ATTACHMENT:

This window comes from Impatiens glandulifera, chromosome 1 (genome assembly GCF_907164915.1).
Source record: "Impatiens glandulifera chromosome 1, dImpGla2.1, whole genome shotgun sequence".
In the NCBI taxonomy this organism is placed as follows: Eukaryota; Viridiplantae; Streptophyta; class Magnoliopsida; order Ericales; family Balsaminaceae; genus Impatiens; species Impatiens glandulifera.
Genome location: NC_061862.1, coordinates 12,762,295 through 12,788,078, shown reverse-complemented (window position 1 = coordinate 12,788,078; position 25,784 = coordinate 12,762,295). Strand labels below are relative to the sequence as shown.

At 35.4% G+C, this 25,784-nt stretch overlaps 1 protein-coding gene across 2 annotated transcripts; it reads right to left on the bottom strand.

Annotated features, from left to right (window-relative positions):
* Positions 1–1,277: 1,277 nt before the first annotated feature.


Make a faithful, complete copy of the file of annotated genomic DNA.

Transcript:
This window comes from Impatiens glandulifera, chromosome 1 (genome assembly GCF_907164915.1).
Source record: "Impatiens glandulifera chromosome 1, dImpGla2.1, whole genome shotgun sequence".
In the NCBI taxonomy this organism is placed as follows: Eukaryota; Viridiplantae; Streptophyta; class Magnoliopsida; order Ericales; family Balsaminaceae; genus Impatiens; species Impatiens glandulifera.
Genome location: NC_061862.1, coordinates 12,762,295 through 12,788,078, shown reverse-complemented (window position 1 = coordinate 12,788,078; position 25,784 = coordinate 12,762,295). Strand labels below are relative to the sequence as shown.

At 35.4% G+C, this 25,784-nt stretch overlaps 1 protein-coding gene across 2 annotated transcripts; it reads right to left on the bottom strand.

Annotated features, from left to right (window-relative positions):
* Positions 1–1,277: 1,277 nt before the first annotated feature.